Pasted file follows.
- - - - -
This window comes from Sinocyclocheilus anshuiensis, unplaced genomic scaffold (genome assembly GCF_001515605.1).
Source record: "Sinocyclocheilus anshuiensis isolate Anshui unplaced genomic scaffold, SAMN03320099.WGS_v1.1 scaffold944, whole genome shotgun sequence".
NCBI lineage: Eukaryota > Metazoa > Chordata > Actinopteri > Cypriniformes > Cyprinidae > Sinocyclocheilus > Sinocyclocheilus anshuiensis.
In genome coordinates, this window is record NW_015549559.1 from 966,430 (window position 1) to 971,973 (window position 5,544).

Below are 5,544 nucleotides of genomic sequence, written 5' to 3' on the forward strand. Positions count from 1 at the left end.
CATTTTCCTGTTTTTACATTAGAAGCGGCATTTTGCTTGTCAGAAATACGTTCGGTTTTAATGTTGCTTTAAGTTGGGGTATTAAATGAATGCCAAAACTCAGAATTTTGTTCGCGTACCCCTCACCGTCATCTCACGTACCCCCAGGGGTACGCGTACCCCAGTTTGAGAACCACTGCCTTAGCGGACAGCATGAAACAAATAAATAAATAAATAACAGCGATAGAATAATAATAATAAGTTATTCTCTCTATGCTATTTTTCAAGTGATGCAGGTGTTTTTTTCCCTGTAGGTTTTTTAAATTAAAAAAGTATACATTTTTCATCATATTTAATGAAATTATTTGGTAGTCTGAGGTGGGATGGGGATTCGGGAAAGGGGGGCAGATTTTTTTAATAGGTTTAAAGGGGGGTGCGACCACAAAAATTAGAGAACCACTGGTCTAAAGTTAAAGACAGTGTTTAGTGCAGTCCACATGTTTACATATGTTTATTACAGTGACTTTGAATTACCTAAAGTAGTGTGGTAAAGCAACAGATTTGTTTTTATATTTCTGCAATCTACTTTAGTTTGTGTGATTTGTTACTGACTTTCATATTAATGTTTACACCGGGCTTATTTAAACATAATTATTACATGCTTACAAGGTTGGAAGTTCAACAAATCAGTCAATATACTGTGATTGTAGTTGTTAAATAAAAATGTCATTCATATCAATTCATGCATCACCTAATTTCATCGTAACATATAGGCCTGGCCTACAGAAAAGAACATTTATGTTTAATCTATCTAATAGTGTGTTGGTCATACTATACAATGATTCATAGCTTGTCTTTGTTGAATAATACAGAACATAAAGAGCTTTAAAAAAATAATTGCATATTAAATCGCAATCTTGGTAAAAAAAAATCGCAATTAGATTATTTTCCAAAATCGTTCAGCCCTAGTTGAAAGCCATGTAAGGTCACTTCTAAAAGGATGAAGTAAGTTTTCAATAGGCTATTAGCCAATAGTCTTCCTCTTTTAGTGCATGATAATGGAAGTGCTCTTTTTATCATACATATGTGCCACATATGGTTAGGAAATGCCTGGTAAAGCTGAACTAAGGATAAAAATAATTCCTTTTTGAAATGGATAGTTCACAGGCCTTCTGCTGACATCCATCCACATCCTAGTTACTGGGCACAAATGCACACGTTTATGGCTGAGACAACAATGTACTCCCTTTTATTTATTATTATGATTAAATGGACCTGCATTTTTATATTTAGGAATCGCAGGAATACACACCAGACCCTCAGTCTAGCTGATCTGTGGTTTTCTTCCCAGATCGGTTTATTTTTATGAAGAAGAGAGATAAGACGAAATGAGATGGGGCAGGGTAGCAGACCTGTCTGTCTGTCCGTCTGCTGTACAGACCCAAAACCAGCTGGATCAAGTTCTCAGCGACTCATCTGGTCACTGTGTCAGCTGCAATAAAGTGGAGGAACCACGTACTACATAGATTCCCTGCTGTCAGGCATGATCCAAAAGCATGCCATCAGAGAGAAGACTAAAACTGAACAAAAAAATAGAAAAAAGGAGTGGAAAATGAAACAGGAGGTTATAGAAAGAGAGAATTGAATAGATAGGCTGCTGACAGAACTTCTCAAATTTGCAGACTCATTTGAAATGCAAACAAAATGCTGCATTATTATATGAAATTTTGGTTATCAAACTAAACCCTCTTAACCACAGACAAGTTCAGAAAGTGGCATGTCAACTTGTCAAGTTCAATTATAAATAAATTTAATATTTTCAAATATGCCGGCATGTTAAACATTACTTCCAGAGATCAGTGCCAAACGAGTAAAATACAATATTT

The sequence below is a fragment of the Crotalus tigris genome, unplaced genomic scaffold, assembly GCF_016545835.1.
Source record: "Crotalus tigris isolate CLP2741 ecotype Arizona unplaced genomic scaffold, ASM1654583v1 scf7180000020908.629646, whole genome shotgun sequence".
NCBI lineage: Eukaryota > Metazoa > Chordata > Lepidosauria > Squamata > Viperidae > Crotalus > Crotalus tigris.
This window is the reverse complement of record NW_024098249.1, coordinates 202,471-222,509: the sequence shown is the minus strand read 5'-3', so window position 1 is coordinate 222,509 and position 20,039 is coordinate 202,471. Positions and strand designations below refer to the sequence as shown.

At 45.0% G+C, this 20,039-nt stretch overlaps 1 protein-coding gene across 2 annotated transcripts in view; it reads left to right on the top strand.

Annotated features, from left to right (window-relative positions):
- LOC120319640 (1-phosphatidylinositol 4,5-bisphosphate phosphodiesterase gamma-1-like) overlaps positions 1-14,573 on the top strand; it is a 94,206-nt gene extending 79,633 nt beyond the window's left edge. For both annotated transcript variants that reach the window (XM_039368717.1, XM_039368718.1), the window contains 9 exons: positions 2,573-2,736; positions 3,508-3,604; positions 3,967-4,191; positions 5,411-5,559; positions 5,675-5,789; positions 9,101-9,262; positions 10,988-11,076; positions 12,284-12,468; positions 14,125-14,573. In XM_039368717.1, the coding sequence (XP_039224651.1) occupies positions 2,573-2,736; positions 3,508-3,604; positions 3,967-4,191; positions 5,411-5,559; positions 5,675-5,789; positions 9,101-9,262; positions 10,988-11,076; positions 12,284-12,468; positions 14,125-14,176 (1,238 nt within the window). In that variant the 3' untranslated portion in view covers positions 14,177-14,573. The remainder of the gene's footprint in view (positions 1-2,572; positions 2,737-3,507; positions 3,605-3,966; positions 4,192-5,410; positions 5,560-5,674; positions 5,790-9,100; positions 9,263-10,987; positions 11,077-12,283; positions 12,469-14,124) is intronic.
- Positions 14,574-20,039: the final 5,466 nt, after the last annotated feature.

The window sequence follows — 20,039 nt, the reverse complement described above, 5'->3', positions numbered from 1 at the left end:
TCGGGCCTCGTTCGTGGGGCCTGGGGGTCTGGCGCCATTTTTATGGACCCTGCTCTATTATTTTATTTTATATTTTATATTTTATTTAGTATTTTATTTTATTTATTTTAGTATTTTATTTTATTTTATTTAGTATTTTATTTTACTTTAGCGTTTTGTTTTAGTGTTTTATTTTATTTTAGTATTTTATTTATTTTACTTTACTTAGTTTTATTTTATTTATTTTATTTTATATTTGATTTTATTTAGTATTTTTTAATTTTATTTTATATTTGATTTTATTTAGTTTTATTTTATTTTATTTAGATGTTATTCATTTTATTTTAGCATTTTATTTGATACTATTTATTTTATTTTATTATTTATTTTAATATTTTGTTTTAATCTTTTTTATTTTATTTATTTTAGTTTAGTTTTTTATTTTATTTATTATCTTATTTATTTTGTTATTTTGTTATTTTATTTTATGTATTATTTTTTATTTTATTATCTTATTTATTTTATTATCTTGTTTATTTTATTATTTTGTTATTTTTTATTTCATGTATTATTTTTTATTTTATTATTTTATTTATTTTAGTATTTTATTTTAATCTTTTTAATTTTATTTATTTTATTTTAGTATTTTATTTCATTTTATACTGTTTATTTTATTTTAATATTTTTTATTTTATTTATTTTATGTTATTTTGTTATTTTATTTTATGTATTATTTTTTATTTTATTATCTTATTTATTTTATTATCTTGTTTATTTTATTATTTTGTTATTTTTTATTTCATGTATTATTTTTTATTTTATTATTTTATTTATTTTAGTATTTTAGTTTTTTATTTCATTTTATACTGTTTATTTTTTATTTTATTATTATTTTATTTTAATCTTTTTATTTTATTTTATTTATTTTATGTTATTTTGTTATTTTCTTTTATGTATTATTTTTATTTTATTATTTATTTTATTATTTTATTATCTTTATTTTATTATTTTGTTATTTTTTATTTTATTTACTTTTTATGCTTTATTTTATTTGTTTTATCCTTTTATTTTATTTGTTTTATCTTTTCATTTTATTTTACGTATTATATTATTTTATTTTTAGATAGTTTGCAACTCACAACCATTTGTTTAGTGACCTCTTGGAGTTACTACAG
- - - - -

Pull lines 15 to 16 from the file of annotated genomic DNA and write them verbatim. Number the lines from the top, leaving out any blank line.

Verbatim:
The window sequence follows — 20,039 nt, the reverse complement described above, 5'->3', positions numbered from 1 at the left end:
TCGGGCCTCGTTCGTGGGGCCTGGGGGTCTGGCGCCATTTTTATGGACCCTGCTCTATTATTTTATTTTATATTTTATATTTTATTTAGTATTTTATTTTATTTATTTTAGTATTTTATTTTATTTTATTTAGTATTTTATTTTACTTTAGCGTTTTGTTTTAGTGTTTTATTTTATTTTAGTATTTTATTTATTTTACTTTACTTAGTTTTATTTTATTTATTTTATTTTATATTTGATTTTATTTAGTATTTTTTAATTTTATTTTATATTTGATTTTATTTAGTTTTATTTTATTTTATTTAGATGTTATTCATTTTATTTTAGCATTTTATTTGATACTATTTATTTTATTTTATTATTTATTTTAATATTTTGTTTTAATCTTTTTTATTTTATTTATTTTAGTTTAGTTTTTTATTTTATTTATTATCTTATTTATTTTGTTATTTTGTTATTTTATTTTATGTATTATTTTTTATTTTATTATCTTATTTATTTTATTATCTTGTTTATTTTATTATTTTGTTATTTTTTATTTCATGTATTATTTTTTATTTTATTATTTTATTTATTTTAGTATTTTATTTTAATCTTTTTAATTTTATTTATTTTATTTTAGTATTTTATTTCATTTTATACTGTTTATTTTATTTTAATATTTTTTATTTTATTTATTTTATGTTATTTTGTTATTTTATTTTATGTATTATTTTTTATTTTATTATCTTATTTATTTTATTATCTTGTTTATTTTATTATTTTGTTATTTTTTATTTCATGTATTATTTTTTATTTTATTATTTTATTTATTTTAGTATTTTAGTTTTTTATTTCATTTTATACTGTTTATTTTTTATTTTATTATTATTTTATTTTAATCTTTTTATTTTATTTTATTTATTTTATGTTATTTTGTTATTTTCTTTTATGTATTATTTTTATTTTATTATTTATTTTATTATTTTATTATCTTTATTTTATTATTTTGTTATTTTTTATTTTATTTACTTTTTATGCTTTATTTTATTTGTTTTATCCTTTTATTTTATTTGTTTTATCTTTTCATTTTATTTTACGTATTATATTATTTTATTTTTAGATAGTTTGCAACTCACAACCATTTGTTTAGTGACCTCTTGGAGTTACTACAG